Professor Jack Scarisbrick is the Life National Chairman of Life, a pro-life charity http://lifecharity.org.uk. Last Tuesday the Daily Mail published a letter from him. The figure of 96.4% of abortions (in the title of this post) is calculated by multiplying the figures of 97% and 99.4% in the published letter. When the 1967 Abortion Bill was ‘sold’ to the British people, the proponents were adamant that the resulting Act wouldn’t result in ‘abortion on demand’. Were they naïve, misguided, or simply lying?
Professor Scarisbrick’s letter:
“The most recent (2012) figures published by the Department of Health show that once again the overwhelming majority of abortions – 97 per cent – were carried out on the grounds that continuing the pregnancy would involve risk to the mental or physical health of the women ‘greater than if the pregnancy were terminated’.
Of these, 99.4 per cent were done on mental health grounds. Just over 180,000 pregnancies were terminated because abortion was judged to be better for the women’s mental health than having their baby.
Only 108 abortions were undertaken to protect physical health. On 180,000 occasions, two doctors gave their professional opinion that giving birth would be more damaging psychologically to the women concerned than ending those pregnancies.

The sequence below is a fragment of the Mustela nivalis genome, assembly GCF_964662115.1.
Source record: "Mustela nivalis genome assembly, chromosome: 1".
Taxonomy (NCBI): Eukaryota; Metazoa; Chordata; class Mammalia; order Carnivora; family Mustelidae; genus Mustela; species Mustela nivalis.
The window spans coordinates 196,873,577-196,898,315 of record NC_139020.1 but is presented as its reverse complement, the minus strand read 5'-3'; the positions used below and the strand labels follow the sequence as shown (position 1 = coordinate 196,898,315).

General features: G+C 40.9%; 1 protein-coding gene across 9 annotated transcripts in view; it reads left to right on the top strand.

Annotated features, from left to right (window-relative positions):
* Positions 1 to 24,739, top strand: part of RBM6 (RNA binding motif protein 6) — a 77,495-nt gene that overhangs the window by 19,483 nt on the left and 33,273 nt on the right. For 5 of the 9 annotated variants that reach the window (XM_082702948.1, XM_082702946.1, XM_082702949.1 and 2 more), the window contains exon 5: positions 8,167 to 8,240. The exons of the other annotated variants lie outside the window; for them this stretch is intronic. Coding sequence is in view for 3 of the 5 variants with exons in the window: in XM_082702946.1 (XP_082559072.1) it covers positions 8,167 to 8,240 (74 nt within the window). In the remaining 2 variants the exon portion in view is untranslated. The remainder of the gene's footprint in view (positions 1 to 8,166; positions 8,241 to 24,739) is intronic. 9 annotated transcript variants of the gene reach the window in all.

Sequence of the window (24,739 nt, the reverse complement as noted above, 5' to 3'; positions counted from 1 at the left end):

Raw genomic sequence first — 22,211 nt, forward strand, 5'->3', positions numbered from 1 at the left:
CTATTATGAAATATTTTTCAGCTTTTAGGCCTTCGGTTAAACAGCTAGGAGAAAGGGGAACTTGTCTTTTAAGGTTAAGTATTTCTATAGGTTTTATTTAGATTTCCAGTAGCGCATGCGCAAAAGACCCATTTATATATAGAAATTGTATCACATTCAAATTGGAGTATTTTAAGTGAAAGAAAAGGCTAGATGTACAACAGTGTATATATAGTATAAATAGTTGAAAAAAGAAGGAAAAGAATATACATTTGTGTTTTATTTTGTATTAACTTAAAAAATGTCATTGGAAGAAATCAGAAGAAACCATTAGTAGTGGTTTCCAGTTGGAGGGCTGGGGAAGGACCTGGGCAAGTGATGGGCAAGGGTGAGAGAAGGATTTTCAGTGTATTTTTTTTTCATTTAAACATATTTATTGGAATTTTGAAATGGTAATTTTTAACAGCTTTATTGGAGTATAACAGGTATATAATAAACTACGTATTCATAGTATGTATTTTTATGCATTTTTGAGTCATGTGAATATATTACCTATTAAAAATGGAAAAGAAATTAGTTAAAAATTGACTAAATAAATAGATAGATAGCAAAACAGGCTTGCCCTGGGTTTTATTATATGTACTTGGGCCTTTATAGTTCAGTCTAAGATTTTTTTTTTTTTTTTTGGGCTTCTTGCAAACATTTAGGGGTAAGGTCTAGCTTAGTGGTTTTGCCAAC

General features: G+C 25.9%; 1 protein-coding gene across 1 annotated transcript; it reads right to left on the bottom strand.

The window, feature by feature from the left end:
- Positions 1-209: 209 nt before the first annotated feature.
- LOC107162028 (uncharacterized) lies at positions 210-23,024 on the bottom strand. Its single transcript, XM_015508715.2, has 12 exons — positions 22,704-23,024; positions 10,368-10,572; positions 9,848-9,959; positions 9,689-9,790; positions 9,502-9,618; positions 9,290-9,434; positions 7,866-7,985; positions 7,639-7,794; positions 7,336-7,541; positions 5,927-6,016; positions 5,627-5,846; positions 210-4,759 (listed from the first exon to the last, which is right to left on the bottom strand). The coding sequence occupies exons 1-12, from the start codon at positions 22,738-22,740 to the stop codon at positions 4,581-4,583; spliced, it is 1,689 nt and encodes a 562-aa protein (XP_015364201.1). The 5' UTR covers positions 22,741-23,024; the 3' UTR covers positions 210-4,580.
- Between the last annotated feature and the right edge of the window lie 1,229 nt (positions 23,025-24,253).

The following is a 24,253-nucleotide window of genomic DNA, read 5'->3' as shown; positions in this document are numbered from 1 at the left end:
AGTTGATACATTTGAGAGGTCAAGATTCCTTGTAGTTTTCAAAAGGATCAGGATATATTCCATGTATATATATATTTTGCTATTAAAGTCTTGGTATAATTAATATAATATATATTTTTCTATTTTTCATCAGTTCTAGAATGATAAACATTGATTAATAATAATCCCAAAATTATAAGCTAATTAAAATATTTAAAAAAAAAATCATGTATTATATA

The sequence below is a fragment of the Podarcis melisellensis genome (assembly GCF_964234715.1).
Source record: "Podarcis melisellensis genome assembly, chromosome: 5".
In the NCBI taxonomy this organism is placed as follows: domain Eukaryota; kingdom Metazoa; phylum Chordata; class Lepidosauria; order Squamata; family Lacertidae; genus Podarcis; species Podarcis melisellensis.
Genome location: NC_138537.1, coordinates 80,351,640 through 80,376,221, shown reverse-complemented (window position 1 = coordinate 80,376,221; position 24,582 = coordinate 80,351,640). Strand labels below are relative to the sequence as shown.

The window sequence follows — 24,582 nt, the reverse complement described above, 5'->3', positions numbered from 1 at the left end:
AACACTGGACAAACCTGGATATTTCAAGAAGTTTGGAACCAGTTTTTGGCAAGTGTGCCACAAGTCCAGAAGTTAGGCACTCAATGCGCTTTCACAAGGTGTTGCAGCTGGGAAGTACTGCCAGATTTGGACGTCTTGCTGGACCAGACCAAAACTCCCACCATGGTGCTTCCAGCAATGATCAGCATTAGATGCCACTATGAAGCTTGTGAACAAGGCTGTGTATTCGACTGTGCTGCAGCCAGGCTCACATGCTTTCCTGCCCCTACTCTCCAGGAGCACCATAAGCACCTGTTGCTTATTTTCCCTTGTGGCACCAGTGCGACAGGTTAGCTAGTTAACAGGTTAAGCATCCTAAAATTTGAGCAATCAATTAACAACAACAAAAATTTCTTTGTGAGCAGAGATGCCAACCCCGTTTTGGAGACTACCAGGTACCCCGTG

The latest Royal College of Obstetricians and Gynaecologists (‘RCOG’) guidelines on the care of women requesting an abortion say women with an unintended pregnancy ‘are no more or less likely to suffer adverse psychological consequences if they have an abortion or continue with the pregnancy and have the baby’.
A massive review entitled Induced Abortion and Mental Health was published by the Academy of Medical Royal Colleges (‘AMRC’). It was compiled by the National Collaborating Centre for Mental Health set up by the Royal College of Psychiatrists and the British Psychological Society, and paid for by the Department of Health.
It, too, concluded that ‘the rates of mental problems for women with an unwanted pregnancy were the same, whether they had an abortion or gave birth’. But several factors might result in post-abortion problems, such as a previous history of mental disease, pressure from a partner to have an abortion, ‘negative attitudes towards abortion’, or the women’s ‘personal experience of the abortion’.
The Abortion Act requires that the doctors who give their assent or carry out the abortion are acting ‘in good faith’. If all these doctors ignore what the specialists of the RCOG and AMRC are saying about the mental health outcomes of what they’re doing, are they really acting in good faith? If not, those abortions aren’t protected by the Abortion Act. [My emphasis]
It looks as though 98 per cent of all abortions don’t meet the requirements of the law. So what is the Department of Health doing about it? Why has no Minister for Health or law officer taken any action?
The law is being made to look an ass, and profound damage is being done to women’s minds and sometimes their bodies. We should wake up to what the Abortion Act has done to our society.”